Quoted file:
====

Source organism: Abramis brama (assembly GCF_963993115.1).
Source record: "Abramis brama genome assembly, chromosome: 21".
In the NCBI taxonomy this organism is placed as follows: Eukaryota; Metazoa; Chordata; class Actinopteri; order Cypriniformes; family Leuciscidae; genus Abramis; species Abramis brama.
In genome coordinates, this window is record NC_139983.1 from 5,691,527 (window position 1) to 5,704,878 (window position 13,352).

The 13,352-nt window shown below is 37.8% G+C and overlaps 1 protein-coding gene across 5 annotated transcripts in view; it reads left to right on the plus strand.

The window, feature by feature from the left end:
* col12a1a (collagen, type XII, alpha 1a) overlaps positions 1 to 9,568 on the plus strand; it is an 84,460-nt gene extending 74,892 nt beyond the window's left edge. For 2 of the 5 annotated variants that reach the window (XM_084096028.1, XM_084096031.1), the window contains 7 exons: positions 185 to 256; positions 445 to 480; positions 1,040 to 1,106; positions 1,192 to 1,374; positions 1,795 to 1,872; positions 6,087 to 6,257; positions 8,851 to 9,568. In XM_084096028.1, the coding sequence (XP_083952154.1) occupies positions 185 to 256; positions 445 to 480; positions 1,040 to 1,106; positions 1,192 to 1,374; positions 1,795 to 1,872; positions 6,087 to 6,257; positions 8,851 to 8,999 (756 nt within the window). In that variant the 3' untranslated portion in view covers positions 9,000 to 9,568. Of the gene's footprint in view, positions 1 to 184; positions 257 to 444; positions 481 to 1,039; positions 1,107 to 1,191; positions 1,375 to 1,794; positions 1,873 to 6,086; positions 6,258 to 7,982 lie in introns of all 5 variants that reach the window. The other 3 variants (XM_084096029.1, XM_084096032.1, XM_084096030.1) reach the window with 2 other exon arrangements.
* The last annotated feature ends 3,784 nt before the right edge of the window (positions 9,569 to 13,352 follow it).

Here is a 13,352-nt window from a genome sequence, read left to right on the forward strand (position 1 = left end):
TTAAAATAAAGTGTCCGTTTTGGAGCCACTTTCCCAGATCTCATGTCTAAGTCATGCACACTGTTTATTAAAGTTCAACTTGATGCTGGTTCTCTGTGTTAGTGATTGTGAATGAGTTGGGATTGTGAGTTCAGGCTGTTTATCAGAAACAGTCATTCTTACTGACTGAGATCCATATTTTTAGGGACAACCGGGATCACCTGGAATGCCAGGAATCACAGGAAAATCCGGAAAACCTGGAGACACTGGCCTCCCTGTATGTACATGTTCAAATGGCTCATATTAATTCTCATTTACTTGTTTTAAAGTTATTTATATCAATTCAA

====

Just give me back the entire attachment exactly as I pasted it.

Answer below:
Source organism: Abramis brama (assembly GCF_963993115.1).
Source record: "Abramis brama genome assembly, chromosome: 21".
In the NCBI taxonomy this organism is placed as follows: Eukaryota; Metazoa; Chordata; class Actinopteri; order Cypriniformes; family Leuciscidae; genus Abramis; species Abramis brama.
In genome coordinates, this window is record NC_139983.1 from 5,691,527 (window position 1) to 5,704,878 (window position 13,352).

The 13,352-nt window shown below is 37.8% G+C and overlaps 1 protein-coding gene across 5 annotated transcripts in view; it reads left to right on the plus strand.

The window, feature by feature from the left end:
* col12a1a (collagen, type XII, alpha 1a) overlaps positions 1 to 9,568 on the plus strand; it is an 84,460-nt gene extending 74,892 nt beyond the window's left edge. For 2 of the 5 annotated variants that reach the window (XM_084096028.1, XM_084096031.1), the window contains 7 exons: positions 185 to 256; positions 445 to 480; positions 1,040 to 1,106; positions 1,192 to 1,374; positions 1,795 to 1,872; positions 6,087 to 6,257; positions 8,851 to 9,568. In XM_084096028.1, the coding sequence (XP_083952154.1) occupies positions 185 to 256; positions 445 to 480; positions 1,040 to 1,106; positions 1,192 to 1,374; positions 1,795 to 1,872; positions 6,087 to 6,257; positions 8,851 to 8,999 (756 nt within the window). In that variant the 3' untranslated portion in view covers positions 9,000 to 9,568. Of the gene's footprint in view, positions 1 to 184; positions 257 to 444; positions 481 to 1,039; positions 1,107 to 1,191; positions 1,375 to 1,794; positions 1,873 to 6,086; positions 6,258 to 7,982 lie in introns of all 5 variants that reach the window. The other 3 variants (XM_084096029.1, XM_084096032.1, XM_084096030.1) reach the window with 2 other exon arrangements.
* The last annotated feature ends 3,784 nt before the right edge of the window (positions 9,569 to 13,352 follow it).

Here is a 13,352-nt window from a genome sequence, read left to right on the forward strand (position 1 = left end):
TTAAAATAAAGTGTCCGTTTTGGAGCCACTTTCCCAGATCTCATGTCTAAGTCATGCACACTGTTTATTAAAGTTCAACTTGATGCTGGTTCTCTGTGTTAGTGATTGTGAATGAGTTGGGATTGTGAGTTCAGGCTGTTTATCAGAAACAGTCATTCTTACTGACTGAGATCCATATTTTTAGGGACAACCGGGATCACCTGGAATGCCAGGAATCACAGGAAAATCCGGAAAACCTGGAGACACTGGCCTCCCTGTATGTACATGTTCAAATGGCTCATATTAATTCTCATTTACTTGTTTTAAAGTTATTTATATCAATTCAA